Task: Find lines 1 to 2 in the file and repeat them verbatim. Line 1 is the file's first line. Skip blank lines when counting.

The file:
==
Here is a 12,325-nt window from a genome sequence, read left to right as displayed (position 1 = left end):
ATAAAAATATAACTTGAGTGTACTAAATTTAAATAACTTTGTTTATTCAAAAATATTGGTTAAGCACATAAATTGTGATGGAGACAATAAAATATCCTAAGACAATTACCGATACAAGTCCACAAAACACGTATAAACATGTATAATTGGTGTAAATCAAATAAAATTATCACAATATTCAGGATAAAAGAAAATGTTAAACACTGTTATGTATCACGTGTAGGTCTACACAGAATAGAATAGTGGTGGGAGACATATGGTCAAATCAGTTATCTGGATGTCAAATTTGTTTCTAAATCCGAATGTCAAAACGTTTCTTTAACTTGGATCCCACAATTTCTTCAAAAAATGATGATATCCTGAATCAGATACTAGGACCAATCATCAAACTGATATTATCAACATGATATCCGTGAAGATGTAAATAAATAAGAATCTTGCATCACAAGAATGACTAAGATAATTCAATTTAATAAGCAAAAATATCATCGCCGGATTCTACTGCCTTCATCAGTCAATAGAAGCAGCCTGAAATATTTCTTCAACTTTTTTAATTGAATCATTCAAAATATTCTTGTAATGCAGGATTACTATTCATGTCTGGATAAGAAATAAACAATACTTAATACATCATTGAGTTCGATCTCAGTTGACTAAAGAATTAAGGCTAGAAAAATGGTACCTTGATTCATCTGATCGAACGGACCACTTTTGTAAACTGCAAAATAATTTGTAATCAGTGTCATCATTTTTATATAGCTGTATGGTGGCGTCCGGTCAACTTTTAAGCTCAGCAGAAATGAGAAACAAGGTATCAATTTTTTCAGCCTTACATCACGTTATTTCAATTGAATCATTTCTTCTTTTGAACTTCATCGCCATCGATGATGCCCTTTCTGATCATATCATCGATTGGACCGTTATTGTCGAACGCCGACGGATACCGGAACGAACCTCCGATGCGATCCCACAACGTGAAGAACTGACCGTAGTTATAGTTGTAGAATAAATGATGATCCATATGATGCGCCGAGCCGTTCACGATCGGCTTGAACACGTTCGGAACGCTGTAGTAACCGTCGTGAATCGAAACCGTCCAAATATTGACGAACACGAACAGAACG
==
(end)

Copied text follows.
Here is a 12,325-nt window from a genome sequence, read left to right as displayed (position 1 = left end):
ATAAAAATATAACTTGAGTGTACTAAATTTAAATAACTTTGTTTATTCAAAAATATTGGTTAAGCACATAAATTGTGATGGAGACAATAAAATATCCTAAGACAATTACCGATACAAGTCCACAAAACACGTATAAACATGTATAATTGGTGTAAATCAAATAAAATTATCACAATATTCAGGATAAAAGAAAATGTTAAACACTGTTATGTATCACGTGTAGGTCTACACAGAATAGAATAGTGGTGGGAGACATATGGTCAAATCAGTTATCTGGATGTCAAATTTGTTTCTAAATCCGAATGTCAAAACGTTTCTTTAACTTGGATCCCACAATTTCTTCAAAAAATGATGATATCCTGAATCAGATACTAGGACCAATCATCAAACTGATATTATCAACATGATATCCGTGAAGATGTAAATAAATAAGAATCTTGCATCACAAGAATGACTAAGATAATTCAATTTAATAAGCAAAAATATCATCGCCGGATTCTACTGCCTTCATCAGTCAATAGAAGCAGCCTGAAATATTTCTTCAACTTTTTTAATTGAATCATTCAAAATATTCTTGTAATGCAGGATTACTATTCATGTCTGGATAAGAAATAAACAATACTTAATACATCATTGAGTTCGATCTCAGTTGACTAAAGAATTAAGGCTAGAAAAATGGTACCTTGATTCATCTGATCGAACGGACCACTTTTGTAAACTGCAAAATAATTTGTAATCAGTGTCATCATTTTTATATAGCTGTATGGTGGCGTCCGGTCAACTTTTAAGCTCAGCAGAAATGAGAAACAAGGTATCAATTTTTTCAGCCTTACATCACGTTATTTCAATTGAATCATTTCTTCTTTTGAACTTCATCGCCATCGATGATGCCCTTTCTGATCATATCATCGATTGGACCGTTATTGTCGAACGCCGACGGATACCGGAACGAACCTCCGATGCGATCCCACAACGTGAAGAACTGACCGTAGTTATAGTTGTAGAATAAATGATGATCCATATGATGCGCCGAGCCGTTCACGATCGGCTTGAACACGTTCGGAACGCTGTAGTAACCGTCGTGAATCGAAACCGTCCAAATATTGACGAACACGAACAGAACG